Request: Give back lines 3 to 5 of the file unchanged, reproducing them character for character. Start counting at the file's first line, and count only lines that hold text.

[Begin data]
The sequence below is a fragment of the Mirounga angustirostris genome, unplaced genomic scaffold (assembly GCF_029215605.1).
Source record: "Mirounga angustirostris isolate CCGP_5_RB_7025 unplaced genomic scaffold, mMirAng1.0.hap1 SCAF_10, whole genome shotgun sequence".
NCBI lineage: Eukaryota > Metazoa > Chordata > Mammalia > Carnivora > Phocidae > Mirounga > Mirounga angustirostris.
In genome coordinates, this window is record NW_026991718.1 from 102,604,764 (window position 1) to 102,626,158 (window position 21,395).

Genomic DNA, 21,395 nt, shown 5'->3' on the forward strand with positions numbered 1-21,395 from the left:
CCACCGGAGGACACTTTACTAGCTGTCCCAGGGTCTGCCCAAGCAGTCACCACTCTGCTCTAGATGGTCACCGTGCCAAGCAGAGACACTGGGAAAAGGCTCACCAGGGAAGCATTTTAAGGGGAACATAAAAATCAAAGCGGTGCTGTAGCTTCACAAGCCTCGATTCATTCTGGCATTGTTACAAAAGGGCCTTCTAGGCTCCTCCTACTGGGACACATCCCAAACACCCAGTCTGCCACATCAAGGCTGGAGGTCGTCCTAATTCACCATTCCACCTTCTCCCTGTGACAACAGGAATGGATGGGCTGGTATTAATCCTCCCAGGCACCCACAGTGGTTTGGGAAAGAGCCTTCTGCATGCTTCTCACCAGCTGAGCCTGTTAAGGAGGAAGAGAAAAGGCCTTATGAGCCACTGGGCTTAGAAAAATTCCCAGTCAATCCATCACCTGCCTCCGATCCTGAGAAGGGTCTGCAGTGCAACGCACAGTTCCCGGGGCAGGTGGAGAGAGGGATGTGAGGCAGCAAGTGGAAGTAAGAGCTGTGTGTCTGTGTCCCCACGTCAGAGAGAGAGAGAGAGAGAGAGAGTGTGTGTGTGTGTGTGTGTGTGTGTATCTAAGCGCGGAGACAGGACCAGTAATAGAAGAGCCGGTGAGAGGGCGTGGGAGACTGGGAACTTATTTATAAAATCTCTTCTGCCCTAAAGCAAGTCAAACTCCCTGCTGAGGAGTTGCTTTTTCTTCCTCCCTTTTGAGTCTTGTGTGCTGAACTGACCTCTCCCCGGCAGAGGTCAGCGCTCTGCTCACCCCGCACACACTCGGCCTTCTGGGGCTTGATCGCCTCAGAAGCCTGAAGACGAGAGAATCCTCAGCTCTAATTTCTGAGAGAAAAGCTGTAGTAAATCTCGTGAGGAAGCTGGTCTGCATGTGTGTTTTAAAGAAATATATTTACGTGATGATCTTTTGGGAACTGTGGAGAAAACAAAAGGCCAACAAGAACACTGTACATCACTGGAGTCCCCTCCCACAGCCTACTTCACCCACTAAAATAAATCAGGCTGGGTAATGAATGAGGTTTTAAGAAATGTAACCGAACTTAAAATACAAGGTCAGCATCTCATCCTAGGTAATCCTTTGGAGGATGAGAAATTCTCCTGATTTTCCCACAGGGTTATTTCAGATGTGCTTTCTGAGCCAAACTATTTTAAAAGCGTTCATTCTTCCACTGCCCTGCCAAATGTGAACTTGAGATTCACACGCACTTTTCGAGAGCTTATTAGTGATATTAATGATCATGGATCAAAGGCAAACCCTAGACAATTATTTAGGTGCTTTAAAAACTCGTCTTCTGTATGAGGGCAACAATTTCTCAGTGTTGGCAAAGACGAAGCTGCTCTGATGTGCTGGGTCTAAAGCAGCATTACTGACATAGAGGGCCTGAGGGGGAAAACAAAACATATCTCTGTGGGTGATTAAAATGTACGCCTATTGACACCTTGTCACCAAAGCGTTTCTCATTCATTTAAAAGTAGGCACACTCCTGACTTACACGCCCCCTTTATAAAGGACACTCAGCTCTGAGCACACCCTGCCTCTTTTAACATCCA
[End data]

NCBI lineage: Eukaryota > Metazoa > Chordata > Mammalia > Carnivora > Phocidae > Mirounga > Mirounga angustirostris.
In genome coordinates, this window is record NW_026991718.1 from 102,604,764 (window position 1) to 102,626,158 (window position 21,395).

Genomic DNA, 21,395 nt, shown 5'->3' on the forward strand with positions numbered 1-21,395 from the left: